Currently submitted to: JMIR Mental Health
Date Submitted: Jul 22, 2019
Open Peer Review Period: Jul 23, 2019 - Sep 17, 2019
(currently open for review)
Exploring Mental Health Professionals’ perspectives of Text-Based Online Counselling effectiveness with Young People: Mixed Methods Pilot Study
Population-based studies show that the risk of mental ill health is highest among young people aged 10-24 years, who are also the least likely to seek professional treatment due to a number of barriers. Electronic-mental (e-mental) health services have been advocated as a method for decreasing these barriers for young people, among which, Text-Based Online Counselling (TBOC) is a primary intervention used at many youth-oriented services. Yet, while TBOC has shown promising results, its outcome variance is greater in comparison to other e-interventions and adult user groups.
This pilot study aimed to explore and confirm e-Mental Health professional’s perspectives about various domains and themes related to Young Service Users’ (YSUs) motivations for accessing TBOC services; as well as factors related to higher and lower effectiveness on these modalities.
Participants were nine e-Mental Health professionals that were interviewed in focus groups using a semi-structured interview. Thematic analysis of qualitative themes from interview transcripts were examined across the areas of: YSU motivations for access; and factors that increase and decrease TBOC effectiveness.
Four domains, and various sub/themes, were confirmed and identified to be related to YSUs’ characteristics, motivations for accessing TBOC, and moderators of service effectiveness: user characteristics (i.e., prior negative help-seeking experience, mental health syndrome, perceived low social support, perceived social difficulties); selection factors (i.e., safety, avoidance motivation, accessibility, expectation); and factors perceived to increase effectiveness (i.e. general therapeutic benefits, positive service-modality factors, persisting with counselling despite substantial benefit) and decrease effectiveness (i.e., negative service- modality factors).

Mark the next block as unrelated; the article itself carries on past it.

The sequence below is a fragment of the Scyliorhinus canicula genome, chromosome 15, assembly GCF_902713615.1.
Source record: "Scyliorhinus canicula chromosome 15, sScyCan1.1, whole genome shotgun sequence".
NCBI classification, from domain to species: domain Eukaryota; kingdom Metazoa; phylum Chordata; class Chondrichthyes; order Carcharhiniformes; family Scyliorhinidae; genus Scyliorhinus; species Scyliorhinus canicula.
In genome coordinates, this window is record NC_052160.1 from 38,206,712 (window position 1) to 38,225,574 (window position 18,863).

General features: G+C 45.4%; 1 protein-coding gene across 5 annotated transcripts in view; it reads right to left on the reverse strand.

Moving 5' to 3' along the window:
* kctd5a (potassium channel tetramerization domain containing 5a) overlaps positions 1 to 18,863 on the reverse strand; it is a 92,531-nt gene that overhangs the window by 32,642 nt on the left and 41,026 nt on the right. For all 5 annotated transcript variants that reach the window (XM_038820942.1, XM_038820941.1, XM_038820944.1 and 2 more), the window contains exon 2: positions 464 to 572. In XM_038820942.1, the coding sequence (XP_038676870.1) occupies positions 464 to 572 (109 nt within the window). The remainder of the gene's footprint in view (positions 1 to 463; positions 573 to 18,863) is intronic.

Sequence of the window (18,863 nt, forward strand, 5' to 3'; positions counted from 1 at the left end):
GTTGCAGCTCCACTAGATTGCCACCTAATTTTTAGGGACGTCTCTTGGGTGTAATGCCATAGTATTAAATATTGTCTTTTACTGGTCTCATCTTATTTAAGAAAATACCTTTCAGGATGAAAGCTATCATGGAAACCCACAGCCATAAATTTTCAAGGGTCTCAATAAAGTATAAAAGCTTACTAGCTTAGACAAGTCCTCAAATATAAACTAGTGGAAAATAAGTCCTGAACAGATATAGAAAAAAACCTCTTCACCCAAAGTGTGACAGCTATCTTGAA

Participants perceived YSUs to have polarized expectations of TBOC effectiveness and be motivated by service accessibility and safety, in response to several help-seeking concerns. Factors increasing TBOC effectiveness were using text-based communication; the online counsellor’s interpersonal skills and use of self-management and crisis-support strategies; and working with less complex presenting problems or facilitating access to more intensive support. Factors decreasing TBOC effectiveness were working with more complex problems owing to challenges with assessment, the slow pace of text-communication, lack of non-verbal conversational cues, and environmental and connectivity issues. Other factors were using ineffective techniques (eg, poor goal-setting, focusing, postcounselling direction) that produced only short-term outcomes, poor timeliness in responding to service requests, rupture in rapport from managing service boundaries, and low YSU readiness and motivation.
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